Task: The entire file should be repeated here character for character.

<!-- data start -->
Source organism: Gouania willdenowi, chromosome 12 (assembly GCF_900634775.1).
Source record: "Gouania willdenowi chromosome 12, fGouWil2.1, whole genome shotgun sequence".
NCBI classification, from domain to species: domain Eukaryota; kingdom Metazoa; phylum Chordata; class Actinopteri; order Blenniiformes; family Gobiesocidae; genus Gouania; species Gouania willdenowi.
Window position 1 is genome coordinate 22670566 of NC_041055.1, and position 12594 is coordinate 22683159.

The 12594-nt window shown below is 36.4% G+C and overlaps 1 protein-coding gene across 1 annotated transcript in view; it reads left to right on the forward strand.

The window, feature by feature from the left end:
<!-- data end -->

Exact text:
Source organism: Gouania willdenowi, chromosome 12 (assembly GCF_900634775.1).
Source record: "Gouania willdenowi chromosome 12, fGouWil2.1, whole genome shotgun sequence".
NCBI classification, from domain to species: domain Eukaryota; kingdom Metazoa; phylum Chordata; class Actinopteri; order Blenniiformes; family Gobiesocidae; genus Gouania; species Gouania willdenowi.
Window position 1 is genome coordinate 22670566 of NC_041055.1, and position 12594 is coordinate 22683159.

The 12594-nt window shown below is 36.4% G+C and overlaps 1 protein-coding gene across 1 annotated transcript in view; it reads left to right on the forward strand.

The window, feature by feature from the left end: